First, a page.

3 Learning Stops Brokers Must Pull

3 learning Stops

An Insurance Broker represents clients like employers who buy insurance. An Insurance Producer is licensed and regulated by States to sell insurance policies on behalf of one or more insurance carriers. Brokers are often the intermediary between a client and the insurance companies. Both Producers and Brokers rely on their knowledge to be successful. They receive a commission for the sale and service of insurance policies. So, learning has both a monetary and professional benefit. Keeping up with products, market trends, industry insights and becoming intimately familiar with their clients’ needs must be on every broker’s learning and development plan.

Acquire Product Knowledge

Brokers must be able to articulate the features, benefits, and pricing of the insurance policies that they sell. One challenge of being a broker is that it can be difficult to keep up with the rules and policies of all the companies they represent. They must be familiar with their clients’ needs but be prepared to do the research and recommend plans that are best suited to meet those needs. For example, a small company wants to find a health insurance plan for their employees. A knowledgeable broker who asks the right questions regarding the budget and composition of the employee pool is more likely to support the company’s human resources organization with finding the best plan to meet their objectives.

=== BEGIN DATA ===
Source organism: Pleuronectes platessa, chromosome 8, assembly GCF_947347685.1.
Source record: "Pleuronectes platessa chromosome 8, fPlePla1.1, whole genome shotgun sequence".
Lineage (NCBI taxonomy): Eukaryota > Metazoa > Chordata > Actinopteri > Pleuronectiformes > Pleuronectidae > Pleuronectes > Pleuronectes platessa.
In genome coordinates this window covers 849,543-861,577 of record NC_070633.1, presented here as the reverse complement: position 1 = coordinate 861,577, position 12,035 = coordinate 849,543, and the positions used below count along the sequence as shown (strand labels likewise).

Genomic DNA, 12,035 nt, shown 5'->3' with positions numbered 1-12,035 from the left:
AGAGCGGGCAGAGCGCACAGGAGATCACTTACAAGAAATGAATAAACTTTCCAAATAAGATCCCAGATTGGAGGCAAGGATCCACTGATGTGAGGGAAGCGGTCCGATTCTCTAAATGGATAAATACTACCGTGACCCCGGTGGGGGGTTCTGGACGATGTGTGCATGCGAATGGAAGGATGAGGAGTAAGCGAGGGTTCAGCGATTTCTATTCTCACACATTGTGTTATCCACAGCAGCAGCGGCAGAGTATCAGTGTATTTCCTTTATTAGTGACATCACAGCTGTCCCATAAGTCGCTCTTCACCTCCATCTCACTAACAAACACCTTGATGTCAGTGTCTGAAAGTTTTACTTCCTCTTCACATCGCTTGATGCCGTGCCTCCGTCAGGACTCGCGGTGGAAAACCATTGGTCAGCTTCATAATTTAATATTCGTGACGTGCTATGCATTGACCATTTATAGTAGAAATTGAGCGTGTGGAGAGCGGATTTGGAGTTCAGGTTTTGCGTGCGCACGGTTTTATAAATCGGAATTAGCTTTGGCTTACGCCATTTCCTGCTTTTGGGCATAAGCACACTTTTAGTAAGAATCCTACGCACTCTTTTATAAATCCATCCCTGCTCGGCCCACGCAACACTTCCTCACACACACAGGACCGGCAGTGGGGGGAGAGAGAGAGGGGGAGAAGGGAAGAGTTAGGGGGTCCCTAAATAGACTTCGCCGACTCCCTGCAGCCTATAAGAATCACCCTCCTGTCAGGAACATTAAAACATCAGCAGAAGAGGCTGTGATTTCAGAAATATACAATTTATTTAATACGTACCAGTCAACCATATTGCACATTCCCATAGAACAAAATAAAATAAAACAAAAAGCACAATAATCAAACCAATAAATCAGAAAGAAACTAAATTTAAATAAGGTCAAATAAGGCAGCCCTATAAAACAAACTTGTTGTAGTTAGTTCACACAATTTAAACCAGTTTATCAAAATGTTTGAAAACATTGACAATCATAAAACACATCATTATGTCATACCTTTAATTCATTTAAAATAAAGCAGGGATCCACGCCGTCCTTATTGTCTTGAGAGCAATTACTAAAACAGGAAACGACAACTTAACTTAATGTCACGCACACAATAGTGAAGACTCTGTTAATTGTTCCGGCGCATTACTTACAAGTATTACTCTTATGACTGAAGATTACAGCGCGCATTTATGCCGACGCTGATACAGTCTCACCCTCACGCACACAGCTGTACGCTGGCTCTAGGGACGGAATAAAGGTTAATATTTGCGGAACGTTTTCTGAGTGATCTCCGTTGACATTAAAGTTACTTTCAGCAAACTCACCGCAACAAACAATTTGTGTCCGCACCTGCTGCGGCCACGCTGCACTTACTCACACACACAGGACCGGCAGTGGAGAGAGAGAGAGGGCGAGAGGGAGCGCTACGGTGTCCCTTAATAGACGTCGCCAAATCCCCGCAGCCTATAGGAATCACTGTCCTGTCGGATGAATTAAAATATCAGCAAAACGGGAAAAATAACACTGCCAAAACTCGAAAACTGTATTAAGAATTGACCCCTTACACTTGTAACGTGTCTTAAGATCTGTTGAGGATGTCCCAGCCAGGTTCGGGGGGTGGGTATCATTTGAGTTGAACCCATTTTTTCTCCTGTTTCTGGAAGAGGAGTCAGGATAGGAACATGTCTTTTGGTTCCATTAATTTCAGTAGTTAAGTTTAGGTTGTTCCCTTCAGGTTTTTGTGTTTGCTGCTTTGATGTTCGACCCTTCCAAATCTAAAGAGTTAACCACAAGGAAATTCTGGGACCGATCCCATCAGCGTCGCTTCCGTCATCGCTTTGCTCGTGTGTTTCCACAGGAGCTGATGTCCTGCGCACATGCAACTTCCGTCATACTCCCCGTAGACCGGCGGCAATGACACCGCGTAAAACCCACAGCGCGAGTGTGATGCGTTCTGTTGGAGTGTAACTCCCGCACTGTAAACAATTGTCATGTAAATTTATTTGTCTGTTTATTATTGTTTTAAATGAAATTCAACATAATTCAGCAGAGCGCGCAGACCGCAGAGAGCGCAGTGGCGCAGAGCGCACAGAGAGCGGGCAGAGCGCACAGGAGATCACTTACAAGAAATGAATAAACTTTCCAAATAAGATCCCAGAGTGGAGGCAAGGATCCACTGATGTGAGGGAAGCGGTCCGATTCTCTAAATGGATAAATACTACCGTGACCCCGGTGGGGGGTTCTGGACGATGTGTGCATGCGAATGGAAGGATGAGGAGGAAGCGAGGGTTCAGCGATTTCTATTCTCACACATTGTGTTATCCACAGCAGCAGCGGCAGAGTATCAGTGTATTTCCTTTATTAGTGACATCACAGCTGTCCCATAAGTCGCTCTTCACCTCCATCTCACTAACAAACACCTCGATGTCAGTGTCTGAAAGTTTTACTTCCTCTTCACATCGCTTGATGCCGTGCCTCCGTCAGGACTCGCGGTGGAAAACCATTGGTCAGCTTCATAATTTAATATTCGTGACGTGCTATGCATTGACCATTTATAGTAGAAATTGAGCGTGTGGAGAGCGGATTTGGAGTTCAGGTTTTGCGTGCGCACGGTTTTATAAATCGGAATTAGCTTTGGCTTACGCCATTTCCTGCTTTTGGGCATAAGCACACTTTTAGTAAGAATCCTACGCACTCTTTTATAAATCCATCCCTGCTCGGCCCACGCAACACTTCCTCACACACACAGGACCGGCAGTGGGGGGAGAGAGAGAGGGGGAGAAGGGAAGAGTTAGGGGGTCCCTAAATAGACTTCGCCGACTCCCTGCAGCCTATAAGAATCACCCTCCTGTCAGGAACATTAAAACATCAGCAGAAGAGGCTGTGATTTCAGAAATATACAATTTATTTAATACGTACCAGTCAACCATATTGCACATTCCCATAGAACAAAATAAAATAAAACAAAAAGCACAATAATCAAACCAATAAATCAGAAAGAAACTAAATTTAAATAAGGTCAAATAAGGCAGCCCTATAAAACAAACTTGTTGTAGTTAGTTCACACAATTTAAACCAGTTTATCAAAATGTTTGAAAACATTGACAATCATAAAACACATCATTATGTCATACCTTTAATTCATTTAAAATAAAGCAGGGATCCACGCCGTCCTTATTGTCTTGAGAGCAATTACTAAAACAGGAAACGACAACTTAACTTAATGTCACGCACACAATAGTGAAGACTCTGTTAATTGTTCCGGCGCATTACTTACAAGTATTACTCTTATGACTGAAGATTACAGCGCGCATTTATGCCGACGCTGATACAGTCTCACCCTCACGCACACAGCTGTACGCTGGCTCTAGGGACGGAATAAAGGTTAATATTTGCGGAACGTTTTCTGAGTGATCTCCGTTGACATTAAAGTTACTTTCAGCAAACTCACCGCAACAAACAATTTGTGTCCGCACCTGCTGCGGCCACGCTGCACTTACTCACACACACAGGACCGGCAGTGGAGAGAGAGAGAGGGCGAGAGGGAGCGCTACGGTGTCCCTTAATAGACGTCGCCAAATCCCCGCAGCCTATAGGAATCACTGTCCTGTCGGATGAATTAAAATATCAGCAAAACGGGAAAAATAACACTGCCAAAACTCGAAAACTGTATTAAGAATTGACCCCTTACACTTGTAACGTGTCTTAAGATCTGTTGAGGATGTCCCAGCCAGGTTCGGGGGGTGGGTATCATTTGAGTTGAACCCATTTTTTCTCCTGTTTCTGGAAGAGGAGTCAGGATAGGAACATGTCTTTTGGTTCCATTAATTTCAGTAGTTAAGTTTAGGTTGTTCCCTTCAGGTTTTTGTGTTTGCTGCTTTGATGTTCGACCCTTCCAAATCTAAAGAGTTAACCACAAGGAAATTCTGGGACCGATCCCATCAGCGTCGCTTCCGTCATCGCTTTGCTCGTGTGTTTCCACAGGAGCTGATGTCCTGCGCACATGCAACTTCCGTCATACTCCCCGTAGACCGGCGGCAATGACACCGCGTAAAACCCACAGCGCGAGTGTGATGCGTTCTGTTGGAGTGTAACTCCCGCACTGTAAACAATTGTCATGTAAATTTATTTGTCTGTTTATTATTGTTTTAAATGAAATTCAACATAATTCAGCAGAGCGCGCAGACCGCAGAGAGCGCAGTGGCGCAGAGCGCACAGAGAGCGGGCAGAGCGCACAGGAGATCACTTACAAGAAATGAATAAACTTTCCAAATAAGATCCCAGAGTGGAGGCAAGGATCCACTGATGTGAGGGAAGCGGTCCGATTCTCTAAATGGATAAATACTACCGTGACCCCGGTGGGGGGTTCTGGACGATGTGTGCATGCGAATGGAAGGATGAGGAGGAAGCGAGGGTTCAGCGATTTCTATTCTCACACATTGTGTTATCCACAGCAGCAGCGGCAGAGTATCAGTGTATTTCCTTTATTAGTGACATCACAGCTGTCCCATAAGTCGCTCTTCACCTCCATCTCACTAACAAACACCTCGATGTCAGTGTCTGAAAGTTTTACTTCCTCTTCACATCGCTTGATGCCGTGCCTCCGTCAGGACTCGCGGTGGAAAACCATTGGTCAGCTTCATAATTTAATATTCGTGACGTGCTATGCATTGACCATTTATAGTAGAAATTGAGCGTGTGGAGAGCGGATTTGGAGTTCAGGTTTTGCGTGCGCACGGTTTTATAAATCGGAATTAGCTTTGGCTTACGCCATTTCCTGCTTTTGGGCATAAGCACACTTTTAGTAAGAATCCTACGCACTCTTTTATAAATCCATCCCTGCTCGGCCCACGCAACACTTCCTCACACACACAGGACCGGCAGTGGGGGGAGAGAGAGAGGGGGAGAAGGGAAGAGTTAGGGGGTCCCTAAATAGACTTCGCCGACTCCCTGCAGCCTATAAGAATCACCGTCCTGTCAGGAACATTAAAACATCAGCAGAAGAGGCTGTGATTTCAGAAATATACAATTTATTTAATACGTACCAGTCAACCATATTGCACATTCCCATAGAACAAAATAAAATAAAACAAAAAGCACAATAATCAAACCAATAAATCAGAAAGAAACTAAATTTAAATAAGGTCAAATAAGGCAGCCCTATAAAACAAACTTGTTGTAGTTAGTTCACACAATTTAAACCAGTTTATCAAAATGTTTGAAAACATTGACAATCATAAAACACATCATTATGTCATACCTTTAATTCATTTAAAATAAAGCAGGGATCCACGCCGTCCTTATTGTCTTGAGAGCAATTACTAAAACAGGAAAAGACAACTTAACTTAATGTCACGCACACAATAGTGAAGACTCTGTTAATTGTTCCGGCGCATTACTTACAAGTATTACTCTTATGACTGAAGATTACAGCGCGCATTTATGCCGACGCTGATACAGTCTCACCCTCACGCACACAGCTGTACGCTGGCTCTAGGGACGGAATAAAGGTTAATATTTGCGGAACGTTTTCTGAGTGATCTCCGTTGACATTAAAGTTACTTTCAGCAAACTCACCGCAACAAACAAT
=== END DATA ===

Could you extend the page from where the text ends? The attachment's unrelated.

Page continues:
Become Client-Savvy

In addition to getting a commission from the insurance companies, brokers may also get paid by clients for advisory services on matters pertaining to claims processing, benefits, or regulatory compliance. For instance, employers eyeing the tax savings behind offering health insurance to their employees may need to take into account the cost to comply with specific ERISA requirements such as communicating with plan participants or plan administrators. To act as a trusted advisor, client service-oriented brokers engage in active listening i.e., focus on what the client is saying (or not saying) and reframe the client’s position often by asking questions. This leads not only to a better understanding of the client’s problem but also enables the broker to offer strategic advice and build a long-term relationship.

Actively Seek Continuing Education

In addition to being product and client-savvy, growth-minded brokers and producers are also lifelong learners. They keep up with how the insurance market functions. Since brokers and producers are licensed by the State, they are required to meet annual continuing education requirements. Continuing education is a great way to develop new skills or knowledge necessary for a career growth. For example, did you know that 90% of employers say they’re investing more in mental health programs? Experienced brokers make the most of their continuing education hours by using them to keep up with market trends and industry insights.

Share this post